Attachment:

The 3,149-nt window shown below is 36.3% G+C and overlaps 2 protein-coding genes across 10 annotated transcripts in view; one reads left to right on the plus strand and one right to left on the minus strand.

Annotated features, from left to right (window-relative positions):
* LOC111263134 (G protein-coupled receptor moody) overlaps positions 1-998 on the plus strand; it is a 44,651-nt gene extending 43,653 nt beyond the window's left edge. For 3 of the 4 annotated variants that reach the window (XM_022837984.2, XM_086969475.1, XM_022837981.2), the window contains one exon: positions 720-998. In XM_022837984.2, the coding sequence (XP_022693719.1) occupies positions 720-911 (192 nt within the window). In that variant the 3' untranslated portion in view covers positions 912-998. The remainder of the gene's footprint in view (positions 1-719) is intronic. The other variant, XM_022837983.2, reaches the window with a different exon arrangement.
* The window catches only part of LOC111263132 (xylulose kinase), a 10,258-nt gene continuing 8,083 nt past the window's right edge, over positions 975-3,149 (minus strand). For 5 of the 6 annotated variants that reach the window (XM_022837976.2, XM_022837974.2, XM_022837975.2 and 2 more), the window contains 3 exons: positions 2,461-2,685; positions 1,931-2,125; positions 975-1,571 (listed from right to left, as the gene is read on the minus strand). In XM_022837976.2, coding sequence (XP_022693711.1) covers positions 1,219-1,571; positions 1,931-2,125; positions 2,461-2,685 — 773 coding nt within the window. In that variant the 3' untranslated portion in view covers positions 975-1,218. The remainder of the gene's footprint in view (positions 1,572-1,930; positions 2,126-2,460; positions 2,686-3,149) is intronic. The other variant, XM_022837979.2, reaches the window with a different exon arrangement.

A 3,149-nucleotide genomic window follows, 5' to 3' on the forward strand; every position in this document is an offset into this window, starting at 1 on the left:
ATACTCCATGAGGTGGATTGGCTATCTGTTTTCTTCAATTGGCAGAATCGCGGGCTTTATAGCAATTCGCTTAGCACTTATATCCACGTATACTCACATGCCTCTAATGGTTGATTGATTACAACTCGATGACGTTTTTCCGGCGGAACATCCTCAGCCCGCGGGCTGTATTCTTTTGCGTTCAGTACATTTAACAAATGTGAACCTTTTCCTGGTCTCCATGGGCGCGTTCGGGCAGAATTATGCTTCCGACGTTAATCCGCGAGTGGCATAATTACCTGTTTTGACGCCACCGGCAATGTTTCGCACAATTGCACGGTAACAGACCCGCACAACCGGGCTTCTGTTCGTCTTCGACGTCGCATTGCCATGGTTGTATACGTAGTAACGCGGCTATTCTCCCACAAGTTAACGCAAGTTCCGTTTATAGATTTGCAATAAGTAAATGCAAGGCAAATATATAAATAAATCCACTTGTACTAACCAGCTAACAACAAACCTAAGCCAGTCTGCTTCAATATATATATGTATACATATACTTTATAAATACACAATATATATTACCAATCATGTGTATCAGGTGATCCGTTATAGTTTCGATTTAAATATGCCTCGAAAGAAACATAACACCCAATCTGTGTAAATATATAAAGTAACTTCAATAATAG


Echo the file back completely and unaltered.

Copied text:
The 3,149-nt window shown below is 36.3% G+C and overlaps 2 protein-coding genes across 10 annotated transcripts in view; one reads left to right on the plus strand and one right to left on the minus strand.

Annotated features, from left to right (window-relative positions):
* LOC111263134 (G protein-coupled receptor moody) overlaps positions 1-998 on the plus strand; it is a 44,651-nt gene extending 43,653 nt beyond the window's left edge. For 3 of the 4 annotated variants that reach the window (XM_022837984.2, XM_086969475.1, XM_022837981.2), the window contains one exon: positions 720-998. In XM_022837984.2, the coding sequence (XP_022693719.1) occupies positions 720-911 (192 nt within the window). In that variant the 3' untranslated portion in view covers positions 912-998. The remainder of the gene's footprint in view (positions 1-719) is intronic. The other variant, XM_022837983.2, reaches the window with a different exon arrangement.
* The window catches only part of LOC111263132 (xylulose kinase), a 10,258-nt gene continuing 8,083 nt past the window's right edge, over positions 975-3,149 (minus strand). For 5 of the 6 annotated variants that reach the window (XM_022837976.2, XM_022837974.2, XM_022837975.2 and 2 more), the window contains 3 exons: positions 2,461-2,685; positions 1,931-2,125; positions 975-1,571 (listed from right to left, as the gene is read on the minus strand). In XM_022837976.2, coding sequence (XP_022693711.1) covers positions 1,219-1,571; positions 1,931-2,125; positions 2,461-2,685 — 773 coding nt within the window. In that variant the 3' untranslated portion in view covers positions 975-1,218. The remainder of the gene's footprint in view (positions 1,572-1,930; positions 2,126-2,460; positions 2,686-3,149) is intronic. The other variant, XM_022837979.2, reaches the window with a different exon arrangement.

A 3,149-nucleotide genomic window follows, 5' to 3' on the forward strand; every position in this document is an offset into this window, starting at 1 on the left:
ATACTCCATGAGGTGGATTGGCTATCTGTTTTCTTCAATTGGCAGAATCGCGGGCTTTATAGCAATTCGCTTAGCACTTATATCCACGTATACTCACATGCCTCTAATGGTTGATTGATTACAACTCGATGACGTTTTTCCGGCGGAACATCCTCAGCCCGCGGGCTGTATTCTTTTGCGTTCAGTACATTTAACAAATGTGAACCTTTTCCTGGTCTCCATGGGCGCGTTCGGGCAGAATTATGCTTCCGACGTTAATCCGCGAGTGGCATAATTACCTGTTTTGACGCCACCGGCAATGTTTCGCACAATTGCACGGTAACAGACCCGCACAACCGGGCTTCTGTTCGTCTTCGACGTCGCATTGCCATGGTTGTATACGTAGTAACGCGGCTATTCTCCCACAAGTTAACGCAAGTTCCGTTTATAGATTTGCAATAAGTAAATGCAAGGCAAATATATAAATAAATCCACTTGTACTAACCAGCTAACAACAAACCTAAGCCAGTCTGCTTCAATATATATATGTATACATATACTTTATAAATACACAATATATATTACCAATCATGTGTATCAGGTGATCCGTTATAGTTTCGATTTAAATATGCCTCGAAAGAAACATAACACCCAATCTGTGTAAATATATAAAGTAACTTCAATAATAG